Volume 20, N0.4, Oct 1999
BHUTANESE REFUGEES IN NEPAL: QUEST FOR CONFIDENCE BUILDING MEASURES
by Lok Raj Baral
Lok Raj Boral, Ph.D., is Professor of Political Science, Tribhuvan University, Katmandu, and Executive Chairman, Center for Contemporary Studies, Katmandu. An earlier version of the paper was presented at a National Seminar on “Nepal’s Foreign Policy: Issues and Options” organized by Institute of Foreign Affairs (IFA) in co-operation with Friedrich-Ebert-Stiftung (FES), Germany, August 20-21, 1999
RETHINKING THE CONCEPT OF PEACE PROCESS
Moonis Ahmar, PH.D., is Associate Professor, Department of International Relations, University of Karachi, Pakistan. The author gratefully acknowledges the support and assistance of the Kroc Institute of International Peace Studies, University of Notre Dame, Indiana, United States, where he was a Visiting Fellow in fall semester, 1999
This paper aims at critically examine the concept of peace process in the post-Cold War era by responding to the following questions: What are the contradictions in the theory and practice of peace process? Is the concept of peace process useful in the just resolution of conflicts? What are the limitations in peace process? The basic argument which this paper tries to make is: peace process is facing a serious credibility crisis because of long delays in negotiations, non-implementation of agreements and attempts made by the powerful peace processes in the last 10 years, it seems that the emphasis has not been on resolving critical issues but on freezing such issues so as to reduce the intensity of the conflict. As a result, basic irritants, which cause violence and the outbreak of hostilities, are not removed but temporarily shelved. Given the credibility problem of the peace process, there is a need on the part of the protagonists of peace to contemplate on how to address that issue.
U.S. NON-PROLIFERATION POLICY AND THE NUCLEARISATION OF SOUTH ASIA
Ms. Ruksana Kibria is Professor, Department of International Relations, University of Dhaka.
Being an important part of U.S. foreign policy, much effort is given to promote the goal of nuclear non-proliferation. This is buttressed by three basic approaches: establishment and strengthening of treaty regimes, and dealing with the supply and demand sides of the problem. The non-proliferation policy received a jolt when India and Pakistan exploded their nuclear devices in May 1998. Displeasure was initially expressed through the imposition of economic sanctions on the two countries. The United States has since then relented over the issue of the nuclearization of South Asia. Although a laudable goal, U.S. non-proliferation strategy is facing challenges among which are domestic politics and the need to consider broader geopolitical and economic interests.
REVERSE ENGINEERING: A PROMISE FOR HARNESSING SUSTAINABLE TECHNOLOGICAL DEVELOPMENT IN BANGLADESH
by M. Kamal Uddin
M. Kamal Uddin, Ph.D., is Assistant Professor, Institute of Appropriate Technology, Bangladesh University of Engineering & Technology (BUET), Dhaka.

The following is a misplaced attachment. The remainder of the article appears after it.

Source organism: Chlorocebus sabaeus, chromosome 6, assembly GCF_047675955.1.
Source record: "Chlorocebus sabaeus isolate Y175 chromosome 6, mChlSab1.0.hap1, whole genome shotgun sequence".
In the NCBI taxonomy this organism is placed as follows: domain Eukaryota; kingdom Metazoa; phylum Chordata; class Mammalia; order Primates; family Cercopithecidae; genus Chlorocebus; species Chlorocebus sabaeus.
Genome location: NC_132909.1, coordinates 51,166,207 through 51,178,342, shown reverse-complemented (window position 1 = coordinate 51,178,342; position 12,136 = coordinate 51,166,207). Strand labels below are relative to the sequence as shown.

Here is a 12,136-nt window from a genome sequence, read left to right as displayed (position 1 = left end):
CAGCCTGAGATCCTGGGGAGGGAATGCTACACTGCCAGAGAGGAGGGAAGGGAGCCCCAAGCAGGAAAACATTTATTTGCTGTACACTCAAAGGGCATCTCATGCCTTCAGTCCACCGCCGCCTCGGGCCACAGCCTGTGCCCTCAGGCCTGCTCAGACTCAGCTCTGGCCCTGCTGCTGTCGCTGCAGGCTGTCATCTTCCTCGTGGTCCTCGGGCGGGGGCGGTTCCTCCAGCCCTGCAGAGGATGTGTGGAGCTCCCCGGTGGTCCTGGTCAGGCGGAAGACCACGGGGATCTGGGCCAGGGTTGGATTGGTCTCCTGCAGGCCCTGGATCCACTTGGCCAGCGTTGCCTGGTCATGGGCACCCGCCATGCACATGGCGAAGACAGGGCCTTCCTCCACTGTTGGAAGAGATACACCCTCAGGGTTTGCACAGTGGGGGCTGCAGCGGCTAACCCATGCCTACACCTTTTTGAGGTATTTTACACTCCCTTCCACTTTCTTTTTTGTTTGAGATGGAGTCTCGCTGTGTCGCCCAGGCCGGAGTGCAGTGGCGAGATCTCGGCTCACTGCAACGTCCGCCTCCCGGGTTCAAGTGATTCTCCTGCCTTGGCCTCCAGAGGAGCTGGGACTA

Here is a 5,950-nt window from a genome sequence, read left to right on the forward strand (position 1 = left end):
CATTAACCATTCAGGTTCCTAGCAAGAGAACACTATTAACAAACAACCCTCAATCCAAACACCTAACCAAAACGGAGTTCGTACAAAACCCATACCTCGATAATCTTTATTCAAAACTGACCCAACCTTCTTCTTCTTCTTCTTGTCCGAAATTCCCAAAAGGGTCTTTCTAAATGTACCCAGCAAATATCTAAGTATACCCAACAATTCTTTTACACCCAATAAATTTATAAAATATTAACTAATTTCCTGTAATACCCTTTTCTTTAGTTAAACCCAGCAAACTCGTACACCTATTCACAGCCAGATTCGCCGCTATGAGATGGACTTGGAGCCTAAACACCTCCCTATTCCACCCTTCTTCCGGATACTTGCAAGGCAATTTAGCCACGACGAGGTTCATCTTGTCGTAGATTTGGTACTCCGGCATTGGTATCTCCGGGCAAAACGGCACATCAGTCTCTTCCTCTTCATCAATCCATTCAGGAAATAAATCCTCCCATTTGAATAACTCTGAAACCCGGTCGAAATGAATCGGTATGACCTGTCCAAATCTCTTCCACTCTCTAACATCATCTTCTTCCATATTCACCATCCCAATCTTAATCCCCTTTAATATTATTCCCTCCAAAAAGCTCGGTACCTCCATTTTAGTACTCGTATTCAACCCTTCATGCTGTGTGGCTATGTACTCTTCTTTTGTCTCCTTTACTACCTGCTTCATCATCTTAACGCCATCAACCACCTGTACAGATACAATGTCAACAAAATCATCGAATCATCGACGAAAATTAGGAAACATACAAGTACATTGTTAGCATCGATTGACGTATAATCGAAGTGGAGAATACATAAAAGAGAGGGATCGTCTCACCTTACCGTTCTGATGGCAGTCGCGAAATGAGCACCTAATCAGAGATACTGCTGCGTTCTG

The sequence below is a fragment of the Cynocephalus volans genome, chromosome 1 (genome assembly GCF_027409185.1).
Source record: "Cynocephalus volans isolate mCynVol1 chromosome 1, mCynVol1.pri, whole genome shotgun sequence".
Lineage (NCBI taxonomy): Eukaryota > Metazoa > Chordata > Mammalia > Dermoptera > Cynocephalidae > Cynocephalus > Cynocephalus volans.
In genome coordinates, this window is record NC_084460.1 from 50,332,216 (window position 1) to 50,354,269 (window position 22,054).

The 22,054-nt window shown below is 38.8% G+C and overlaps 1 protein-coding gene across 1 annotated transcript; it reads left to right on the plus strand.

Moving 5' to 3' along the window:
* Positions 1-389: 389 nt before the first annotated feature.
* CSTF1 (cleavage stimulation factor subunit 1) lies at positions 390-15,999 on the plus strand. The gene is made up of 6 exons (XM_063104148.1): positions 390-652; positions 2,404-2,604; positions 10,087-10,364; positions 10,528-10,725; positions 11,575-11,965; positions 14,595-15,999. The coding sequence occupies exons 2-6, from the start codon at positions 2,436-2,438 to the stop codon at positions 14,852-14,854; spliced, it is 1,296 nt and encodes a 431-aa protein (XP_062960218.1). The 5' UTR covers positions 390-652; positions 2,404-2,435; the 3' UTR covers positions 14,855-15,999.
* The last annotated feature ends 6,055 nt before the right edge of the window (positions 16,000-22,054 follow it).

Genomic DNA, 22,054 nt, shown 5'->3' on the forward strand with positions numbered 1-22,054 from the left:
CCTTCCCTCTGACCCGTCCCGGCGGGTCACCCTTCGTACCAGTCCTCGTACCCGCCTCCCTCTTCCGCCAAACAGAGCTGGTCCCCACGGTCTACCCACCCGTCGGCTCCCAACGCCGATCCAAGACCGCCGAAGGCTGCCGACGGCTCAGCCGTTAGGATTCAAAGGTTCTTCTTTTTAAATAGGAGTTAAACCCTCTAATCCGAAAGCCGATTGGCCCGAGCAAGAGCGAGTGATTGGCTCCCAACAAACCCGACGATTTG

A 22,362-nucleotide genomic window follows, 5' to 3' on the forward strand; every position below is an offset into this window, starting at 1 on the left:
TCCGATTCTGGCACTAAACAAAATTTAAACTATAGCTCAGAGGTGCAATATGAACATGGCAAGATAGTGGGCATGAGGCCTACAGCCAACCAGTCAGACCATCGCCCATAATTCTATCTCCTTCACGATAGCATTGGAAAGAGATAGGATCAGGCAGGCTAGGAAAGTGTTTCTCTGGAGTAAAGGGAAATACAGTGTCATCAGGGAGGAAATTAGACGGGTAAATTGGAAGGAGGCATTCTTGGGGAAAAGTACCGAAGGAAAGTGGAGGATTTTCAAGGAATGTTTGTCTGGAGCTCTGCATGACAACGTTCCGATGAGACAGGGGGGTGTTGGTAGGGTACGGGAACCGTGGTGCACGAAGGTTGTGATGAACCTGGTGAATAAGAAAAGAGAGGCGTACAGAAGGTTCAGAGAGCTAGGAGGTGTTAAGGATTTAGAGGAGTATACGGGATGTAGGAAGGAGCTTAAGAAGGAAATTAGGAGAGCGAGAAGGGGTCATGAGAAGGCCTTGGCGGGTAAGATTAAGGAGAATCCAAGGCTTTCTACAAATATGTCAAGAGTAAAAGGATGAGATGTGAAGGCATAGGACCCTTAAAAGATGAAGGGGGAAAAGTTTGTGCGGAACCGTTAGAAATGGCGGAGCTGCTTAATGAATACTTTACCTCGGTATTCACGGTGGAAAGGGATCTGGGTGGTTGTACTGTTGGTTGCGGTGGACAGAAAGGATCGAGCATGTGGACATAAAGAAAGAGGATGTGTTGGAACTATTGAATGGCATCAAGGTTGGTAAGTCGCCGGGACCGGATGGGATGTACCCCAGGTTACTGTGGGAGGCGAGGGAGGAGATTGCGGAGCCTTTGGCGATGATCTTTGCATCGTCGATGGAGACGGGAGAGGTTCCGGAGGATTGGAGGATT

Reverse Engineering is a process of diffusion of technologies that plays an important role for incremental change leading to sustained technological development. Reverse engineering can be considered as essential phase for a developing country like Bangladesh for triggering technological revolution and can act as forward and backward linkage in the process. This paper hinges upon the conceptual setting, momentousness of Reverse Engineering for the country’s industrial growth and the present status of Reverse Engineering practices in the country. Pragmatic solutions and required organizational set up are proposed in the paper against various hindrances and problems prevailing in the country in the process of following Reverse Engineering technique. Observations make in the paper are based on a sample survey undertaken on light engineering industries and three sample survey undertaken on light engineering’ organized recently.
CROSS CURRENTS OF EMPOWERMENT AND MARGINALISATION: WOMEN OF BANGLADESH IN TRANSITION
Tasneem Siddiqui, Ph.D. is Associate Professor, Department of Political Science, University of Dhaka. An earlier version of the paper was presented at a Regional Consultation on Women’s Rights, organized by South Asia Forum for Human Rights in collaboration with Human Rights Commission of Pakistan, at Lahore on November 13-14, 1998.
The women of Bangladesh are going through a transitional phase in which they are experiencing cross currents of both social and economic empowerment and marginalisation. Since independence, major socio-economic changes have occurred in rural Bangladesh. These helped a significant section of women, particularly those belonging to the bottom half of the population, to break out from the traditional values and norms that subjected them to social control and subjugation. This paper argues that in the ultimate analysis, such a process has empowered women both socially and economically. However, in the new environment, although some forms of exploitation have been overcome, new forms of marginalisation processes have surfaced. This paper identifies areas where women are currently being marginalised.